Chichen Itza – Mayan Ruins

Chichen Itza – Mayan Ruins
Yucatan, Mexico

Day Trip to the Ruins

Chichén Itzá is a Mayan Ruin that is located in Yucatan, Mexico. The massive pyramid featured above is known as the Temple of Kukulcan or El Castillo and was the main focal point of this city, which really thrived between 600 -1200 AD.

Located about 2 1/2 hours from Cancun, many travel companies offer packages to visit the ruins, which include transportation and lunch.

Mayan ruins can be found in the following five countries: Mexico, Guatemala, Belize, Honduras & El Salvador. What really makes Chichen Itza stand out, after visiting others, is how in tact the buildings really are.

Inside the ruins the king, nobles and other highborn classes were permitted to live and resume daily life. The merchants, artisans and commoners were kept outside the city walls though. High born children were marked as early as a few days old in order to establish a distinction between them and the common class. This practice consisted of pressing heavy stones onto their foreheads, thus flattening and reshaping their head into that of a cone shape. If your head wasn’t this correct cone shape, then it was easy to pick you out if you snuck over the walls.

During rituals and ceremonies the lower class were allowed into the city and gathered in thousands around the Temple of Kukulcan. The Mayans were extremely intuitive with acoustics and architecture and depending on where you stand, you speak at a normal level and still be heard clear across the grounds. Creating these “natural microphones” if you will, allowed the King and High Priests to be heard clearly among the masses.

Also located on these grounds is the Great Ball Court and the Temple of Warriors. The Great Ball Court features one long field with two temples at either end. The Mayan King or High Priests would sit in the temples, while the merchants and lower class were permitted only on the side of the wall that faced their land. This allowed the lower class people to climb to the top to watch the games, without actually letting them enter the city.

Games were played with purpose and usually ended in human sacrifice. While you would imagine that the losing team would be the ones to be scarified, it was actually the winning team’s captains. The Mayans believed that by presenting the Gods with the best of the best players it would yield the highest gifts back from them.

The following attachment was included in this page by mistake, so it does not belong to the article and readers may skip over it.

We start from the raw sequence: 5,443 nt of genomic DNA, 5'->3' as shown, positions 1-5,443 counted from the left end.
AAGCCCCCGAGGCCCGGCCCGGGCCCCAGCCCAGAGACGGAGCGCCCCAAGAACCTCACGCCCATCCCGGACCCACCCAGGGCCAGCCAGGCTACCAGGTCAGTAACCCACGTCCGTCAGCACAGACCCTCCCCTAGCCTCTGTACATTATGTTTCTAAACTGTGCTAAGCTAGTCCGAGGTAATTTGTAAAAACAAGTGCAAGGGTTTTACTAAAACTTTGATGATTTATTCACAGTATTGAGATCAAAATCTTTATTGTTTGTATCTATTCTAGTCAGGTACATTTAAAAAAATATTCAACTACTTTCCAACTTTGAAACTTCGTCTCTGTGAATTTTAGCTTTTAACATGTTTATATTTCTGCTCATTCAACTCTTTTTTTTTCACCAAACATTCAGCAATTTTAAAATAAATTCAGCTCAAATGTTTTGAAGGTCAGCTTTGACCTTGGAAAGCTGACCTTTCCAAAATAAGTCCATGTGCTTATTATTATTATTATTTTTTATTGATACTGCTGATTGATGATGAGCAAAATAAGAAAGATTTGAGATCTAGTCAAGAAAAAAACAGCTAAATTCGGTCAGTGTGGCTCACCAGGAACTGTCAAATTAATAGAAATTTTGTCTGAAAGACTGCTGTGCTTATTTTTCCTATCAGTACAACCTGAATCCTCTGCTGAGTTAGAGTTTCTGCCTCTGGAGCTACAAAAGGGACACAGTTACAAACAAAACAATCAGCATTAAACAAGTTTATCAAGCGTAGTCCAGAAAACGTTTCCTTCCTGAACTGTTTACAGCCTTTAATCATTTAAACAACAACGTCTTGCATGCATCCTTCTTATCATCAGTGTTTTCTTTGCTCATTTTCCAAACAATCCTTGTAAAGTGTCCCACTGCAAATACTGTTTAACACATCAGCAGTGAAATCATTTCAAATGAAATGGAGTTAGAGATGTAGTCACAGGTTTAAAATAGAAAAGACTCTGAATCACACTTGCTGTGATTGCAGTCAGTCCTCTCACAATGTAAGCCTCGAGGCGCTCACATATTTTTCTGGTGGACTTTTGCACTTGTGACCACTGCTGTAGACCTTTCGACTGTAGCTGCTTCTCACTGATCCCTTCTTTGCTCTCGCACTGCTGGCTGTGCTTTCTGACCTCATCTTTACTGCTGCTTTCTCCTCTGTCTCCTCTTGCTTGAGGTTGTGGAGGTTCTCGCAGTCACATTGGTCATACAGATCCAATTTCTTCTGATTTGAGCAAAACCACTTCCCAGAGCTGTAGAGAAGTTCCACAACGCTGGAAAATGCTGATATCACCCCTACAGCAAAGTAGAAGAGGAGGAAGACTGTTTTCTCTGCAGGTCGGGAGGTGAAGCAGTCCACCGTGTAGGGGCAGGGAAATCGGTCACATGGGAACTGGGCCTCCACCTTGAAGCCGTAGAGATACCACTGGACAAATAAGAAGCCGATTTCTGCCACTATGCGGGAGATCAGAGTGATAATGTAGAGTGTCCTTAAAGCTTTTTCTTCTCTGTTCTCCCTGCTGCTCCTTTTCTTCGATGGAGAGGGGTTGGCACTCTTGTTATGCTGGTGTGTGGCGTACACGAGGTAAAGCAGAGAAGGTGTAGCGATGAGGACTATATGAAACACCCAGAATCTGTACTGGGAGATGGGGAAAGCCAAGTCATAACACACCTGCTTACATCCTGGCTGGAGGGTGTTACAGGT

Mayans believed that there are 13 levels to Heaven and 9 levels to Hell. You can see these numbers repeated numerous times in the number of stones they used and the number of layers for their pyramids. It was believed that when you die, you work your way through these layers of the underworld to climb your way to Heaven. When a Mayan was sacrificed though, they would instantly reach the top tier of Heaven as a result. Human sacrifice was seen as the highest blessing a Mayan could receive.

One of the Great Ball Court’s end temples that the King or High Priests would sit at.

Above is a picture of one of the temples that is at either end of the Great Ball Court. The acoustics in this court are similar to that of the great pyramid outside. Standing against the wall at the base of the court, one can simply talk in a normal tone and it can be heard clear to the other side. Our group did it in person and it is simply eerie to experience first hand.

Temple of Warriors

The last main feature in this ruin, though there are certainly other ones, is the Temple of Warriors, also known as the Plaza of a Thousand Columns. Two hundred columns are along the this smaller temple and were actually covered with a roof at one point.

Optional Add on: Cenote

There are also packages that include not only a visit to the ruins, but also a visit to a sacred Cenote. If you have the time, this is the day trip I would recommend! Located only about 1/2 hour away from the ruins, this side trip is well worth the time going there. Below is a picture of what to expect, but we’ll do a full in depth overview of it in a separate article!

Sacred Mayan Cenote

Have you seen Mayans Ruins in person? Leave your comments below!


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